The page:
But, there were still another 100 odd tapes to go. Which brings us back to last year. I started again with easy, labelled tapes and fast-forwarded them – with a remote this time! – and again half-watched, half-scanned them to see if there was anything meaningful to me. Any memory I wanted to relive, like Crowded House’s farewell concert at Sydney Opera House, when their drummer was still alive. Time makes you wistful for things like that. I had also recorded the Sydney Olympics Opening and Closing Ceremonies. Funny to watch those again and realise how much is ceremonial stuff and how little is actual entertainment. It makes moving on easier. As for the movies, I did kick back and watch a few of them. It is truly amazing how many movies do not withstand the test of time. A lot of them I knew I would not be interested in seeing again. Like there are plenty more fish in the sea, how many movies are available out there today, on DVD and iTunes and streaming services, both classics and the plethora produced today. Being honest with myself meant acknowledging, I’ll take that memory of that movie and put it behind me, keeping just the memory and not the item.
A point to mention about a big project like this is how much tapes age. There was so much flickering, often lines across the screen, sound issues, you name it. It was often really hard to watch something longer than a few minutes. A big part of detaching myself from the videos was recognising that they don’t work like they use to and it actually was better to watch them digitally.
One thing I liked about the process was that in the local library they had a massive recycling drop box, with separate spaces for tapes and batteries and mobile phones and so forth. To keep the momentum going, I regularly dropped off my latest haul to get them out of my flat and out of my system. It was great. Lo and behold, five months later, it was time to travel abroad again, and I had decluttered the last 100 tapes, except for about five. I think they must have had more meaning to them and warranted a little more time. My VCR? It’s back at my parents’ for a while so that it could be loaned to family who also need help decluttering tapes.
Me? I get the divine pleasure of knowing it’s one more big category sorted.
What do you have on your video tapes?
- Acknowledge if they are home movies of your family or holidays, this is a separate category, and like I talked about last week – you can find services who can digitalize these for you. I paid $8 a tape. It’s really affordable even if you do one at a time.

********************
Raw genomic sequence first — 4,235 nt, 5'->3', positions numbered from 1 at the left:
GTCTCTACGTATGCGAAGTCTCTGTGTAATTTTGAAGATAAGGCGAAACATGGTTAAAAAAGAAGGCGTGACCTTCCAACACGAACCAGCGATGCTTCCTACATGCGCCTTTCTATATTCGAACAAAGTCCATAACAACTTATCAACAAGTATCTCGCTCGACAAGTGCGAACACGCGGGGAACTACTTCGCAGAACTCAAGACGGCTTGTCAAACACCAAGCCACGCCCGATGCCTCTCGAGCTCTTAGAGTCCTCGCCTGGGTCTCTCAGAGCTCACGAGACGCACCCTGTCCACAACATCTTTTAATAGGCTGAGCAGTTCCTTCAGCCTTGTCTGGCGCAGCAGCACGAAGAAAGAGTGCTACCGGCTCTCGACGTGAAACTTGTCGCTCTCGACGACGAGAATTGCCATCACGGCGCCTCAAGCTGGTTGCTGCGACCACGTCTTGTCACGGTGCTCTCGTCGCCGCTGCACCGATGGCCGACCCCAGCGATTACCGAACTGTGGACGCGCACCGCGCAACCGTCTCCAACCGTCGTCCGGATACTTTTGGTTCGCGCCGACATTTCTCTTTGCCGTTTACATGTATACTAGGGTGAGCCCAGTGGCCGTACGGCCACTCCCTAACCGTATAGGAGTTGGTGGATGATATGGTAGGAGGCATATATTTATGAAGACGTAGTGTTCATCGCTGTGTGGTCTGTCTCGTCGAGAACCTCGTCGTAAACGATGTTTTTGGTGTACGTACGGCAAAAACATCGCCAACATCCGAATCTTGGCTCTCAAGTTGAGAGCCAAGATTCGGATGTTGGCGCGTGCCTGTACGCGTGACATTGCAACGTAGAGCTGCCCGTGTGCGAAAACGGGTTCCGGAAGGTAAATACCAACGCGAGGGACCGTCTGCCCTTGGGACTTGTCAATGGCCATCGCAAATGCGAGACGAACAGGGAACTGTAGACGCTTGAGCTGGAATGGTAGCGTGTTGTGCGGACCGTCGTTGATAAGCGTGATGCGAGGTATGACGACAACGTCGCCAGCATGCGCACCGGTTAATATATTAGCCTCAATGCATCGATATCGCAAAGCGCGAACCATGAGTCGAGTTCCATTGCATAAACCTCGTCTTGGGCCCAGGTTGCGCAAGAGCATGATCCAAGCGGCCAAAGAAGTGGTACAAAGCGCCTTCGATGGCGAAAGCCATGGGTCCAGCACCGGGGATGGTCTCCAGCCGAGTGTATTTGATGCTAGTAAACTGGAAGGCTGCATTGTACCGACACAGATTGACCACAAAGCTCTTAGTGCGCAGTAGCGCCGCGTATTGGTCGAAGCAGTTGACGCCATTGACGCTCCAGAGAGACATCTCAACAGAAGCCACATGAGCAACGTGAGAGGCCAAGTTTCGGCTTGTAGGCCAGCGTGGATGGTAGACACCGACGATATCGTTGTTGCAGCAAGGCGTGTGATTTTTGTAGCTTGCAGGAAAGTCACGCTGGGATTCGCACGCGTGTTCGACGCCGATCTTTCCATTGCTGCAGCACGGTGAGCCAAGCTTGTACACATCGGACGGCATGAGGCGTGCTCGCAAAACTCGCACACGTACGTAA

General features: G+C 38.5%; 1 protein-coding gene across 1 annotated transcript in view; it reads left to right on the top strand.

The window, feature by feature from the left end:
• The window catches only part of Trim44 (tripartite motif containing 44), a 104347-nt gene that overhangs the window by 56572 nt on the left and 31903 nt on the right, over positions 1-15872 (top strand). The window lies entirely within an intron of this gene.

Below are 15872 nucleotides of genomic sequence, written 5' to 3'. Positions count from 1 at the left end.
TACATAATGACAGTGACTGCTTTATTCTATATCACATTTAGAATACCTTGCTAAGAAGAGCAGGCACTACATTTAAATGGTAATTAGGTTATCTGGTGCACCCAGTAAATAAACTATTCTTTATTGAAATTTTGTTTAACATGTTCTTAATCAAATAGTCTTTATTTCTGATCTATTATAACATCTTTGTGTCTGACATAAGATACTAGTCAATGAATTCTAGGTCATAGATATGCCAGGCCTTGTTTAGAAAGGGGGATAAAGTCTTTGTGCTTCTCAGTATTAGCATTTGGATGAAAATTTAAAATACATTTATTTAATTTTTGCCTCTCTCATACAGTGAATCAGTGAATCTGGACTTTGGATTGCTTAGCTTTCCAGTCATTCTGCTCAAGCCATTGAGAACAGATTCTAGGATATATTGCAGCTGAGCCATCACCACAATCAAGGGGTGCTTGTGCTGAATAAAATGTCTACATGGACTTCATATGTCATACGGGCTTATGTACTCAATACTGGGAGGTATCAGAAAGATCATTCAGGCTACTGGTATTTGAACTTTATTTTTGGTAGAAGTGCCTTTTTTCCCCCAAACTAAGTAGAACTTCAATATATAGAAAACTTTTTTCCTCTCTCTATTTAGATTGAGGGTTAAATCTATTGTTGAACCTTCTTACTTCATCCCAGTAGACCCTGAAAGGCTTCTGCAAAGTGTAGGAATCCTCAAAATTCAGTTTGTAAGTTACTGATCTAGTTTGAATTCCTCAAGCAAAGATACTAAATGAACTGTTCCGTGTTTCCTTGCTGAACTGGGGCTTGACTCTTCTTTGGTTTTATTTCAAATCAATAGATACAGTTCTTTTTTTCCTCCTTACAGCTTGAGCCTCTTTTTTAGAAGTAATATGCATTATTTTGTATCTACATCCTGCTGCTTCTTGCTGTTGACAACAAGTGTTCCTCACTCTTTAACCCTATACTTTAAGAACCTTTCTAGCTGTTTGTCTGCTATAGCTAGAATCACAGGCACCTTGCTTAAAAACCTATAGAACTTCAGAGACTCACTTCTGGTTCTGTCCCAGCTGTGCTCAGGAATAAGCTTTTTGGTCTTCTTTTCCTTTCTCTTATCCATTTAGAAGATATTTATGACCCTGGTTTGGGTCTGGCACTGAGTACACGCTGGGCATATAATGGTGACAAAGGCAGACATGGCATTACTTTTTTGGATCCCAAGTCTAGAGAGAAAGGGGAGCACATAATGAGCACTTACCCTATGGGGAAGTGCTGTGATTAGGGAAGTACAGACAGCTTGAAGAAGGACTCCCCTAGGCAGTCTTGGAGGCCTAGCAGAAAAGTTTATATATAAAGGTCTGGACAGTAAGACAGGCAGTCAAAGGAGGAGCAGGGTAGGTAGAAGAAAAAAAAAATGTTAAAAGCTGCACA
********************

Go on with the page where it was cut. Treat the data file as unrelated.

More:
- Consider your movies and tv shows, do you still like to watch them? If yes, see what’s available on your preferred digital platform (DVD, streaming, iTunes), and buy them or pay for the service there. Many are even available free on the tv networks’ apps. As I mentioned, the quality of tapes mean that your playback – and the ads! – will mean you probably don’t enjoy video watching anymore.
- If you have something more obscure, something that’s not readily available or captured a moment in time, take the time to watch these in full or in small scenes, to help yourself separate from them. Say your emotional goodbye and keep it locked in your memory only. If you have a favourite concert or performance, likewise watch and see if your memory matches what you see. Are you likely to watch it again, or is this the day you were saving for, to watch back, a moment in the future? Can you say your goodbye and let it go?
- Don’t forget to check out YouTube. You’d be surprised how much is on there. Maybe that very concert or moment in history is already uploaded to YouTube for posterity. Watch it there instead when you feel nostalgic.
- Find a local e-waste recycler or recycling station like a library, and take away what you can.
- No VCR? Check gumtree, ebay, the classifieds, people are always selling them. In fact, I just remembered I have two! Because I bought one this way after I thought my Nan’s VCR didn’t work, and then got it working and used both, because sometimes if a tape didn’t work in one player, it worked in the other! Haha. Consider the fact that the small purchase (under $100) of a video player for a short period, will help you get rid of a large pile of tapes, and then you can sell the VCR on or loan it to your friends, and have the whole lot out of your life once and for all!
I hope these tips and my story helps you tackle your old tapes, or better yet, be glad you already did.